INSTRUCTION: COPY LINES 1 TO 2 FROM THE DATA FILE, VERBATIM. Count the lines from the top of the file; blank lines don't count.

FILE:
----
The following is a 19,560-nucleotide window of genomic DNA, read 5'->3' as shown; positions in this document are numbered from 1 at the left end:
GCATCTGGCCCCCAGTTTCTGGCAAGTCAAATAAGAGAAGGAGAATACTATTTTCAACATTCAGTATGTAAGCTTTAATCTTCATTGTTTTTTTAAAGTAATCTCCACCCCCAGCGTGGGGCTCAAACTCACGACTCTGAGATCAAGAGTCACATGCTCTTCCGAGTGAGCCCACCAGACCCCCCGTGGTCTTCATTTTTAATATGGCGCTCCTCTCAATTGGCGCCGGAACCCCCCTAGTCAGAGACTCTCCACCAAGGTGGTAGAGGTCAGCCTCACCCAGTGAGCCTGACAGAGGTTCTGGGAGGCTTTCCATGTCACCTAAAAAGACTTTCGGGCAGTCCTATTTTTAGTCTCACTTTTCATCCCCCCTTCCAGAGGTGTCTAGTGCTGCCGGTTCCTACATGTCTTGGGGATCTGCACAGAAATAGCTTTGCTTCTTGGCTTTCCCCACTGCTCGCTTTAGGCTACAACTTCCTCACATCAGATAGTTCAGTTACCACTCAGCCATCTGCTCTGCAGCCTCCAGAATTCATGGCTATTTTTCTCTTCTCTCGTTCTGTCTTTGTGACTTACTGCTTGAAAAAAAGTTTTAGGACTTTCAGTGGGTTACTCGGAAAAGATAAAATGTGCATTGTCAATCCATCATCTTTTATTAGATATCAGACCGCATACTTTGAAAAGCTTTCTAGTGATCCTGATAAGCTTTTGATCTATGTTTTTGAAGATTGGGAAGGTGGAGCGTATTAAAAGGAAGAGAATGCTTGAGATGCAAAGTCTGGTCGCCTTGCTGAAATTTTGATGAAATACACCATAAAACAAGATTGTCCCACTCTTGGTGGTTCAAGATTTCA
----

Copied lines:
The following is a 19,560-nucleotide window of genomic DNA, read 5'->3' as shown; positions in this document are numbered from 1 at the left end:
GCATCTGGCCCCCAGTTTCTGGCAAGTCAAATAAGAGAAGGAGAATACTATTTTCAACATTCAGTATGTAAGCTTTAATCTTCATTGTTTTTTTAAAGTAATCTCCACCCCCAGCGTGGGGCTCAAACTCACGACTCTGAGATCAAGAGTCACATGCTCTTCCGAGTGAGCCCACCAGACCCCCCGTGGTCTTCATTTTTAATATGGCGCTCCTCTCAATTGGCGCCGGAACCCCCCTAGTCAGAGACTCTCCACCAAGGTGGTAGAGGTCAGCCTCACCCAGTGAGCCTGACAGAGGTTCTGGGAGGCTTTCCATGTCACCTAAAAAGACTTTCGGGCAGTCCTATTTTTAGTCTCACTTTTCATCCCCCCTTCCAGAGGTGTCTAGTGCTGCCGGTTCCTACATGTCTTGGGGATCTGCACAGAAATAGCTTTGCTTCTTGGCTTTCCCCACTGCTCGCTTTAGGCTACAACTTCCTCACATCAGATAGTTCAGTTACCACTCAGCCATCTGCTCTGCAGCCTCCAGAATTCATGGCTATTTTTCTCTTCTCTCGTTCTGTCTTTGTGACTTACTGCTTGAAAAAAAGTTTTAGGACTTTCAGTGGGTTACTCGGAAAAGATAAAATGTGCATTGTCAATCCATCATCTTTTATTAGATATCAGACCGCATACTTTGAAAAGCTTTCTAGTGATCCTGATAAGCTTTTGATCTATGTTTTTGAAGATTGGGAAGGTGGAGCGTATTAAAAGGAAGAGAATGCTTGAGATGCAAAGTCTGGTCGCCTTGCTGAAATTTTGATGAAATACACCATAAAACAAGATTGTCCCACTCTTGGTGGTTCAAGATTTCA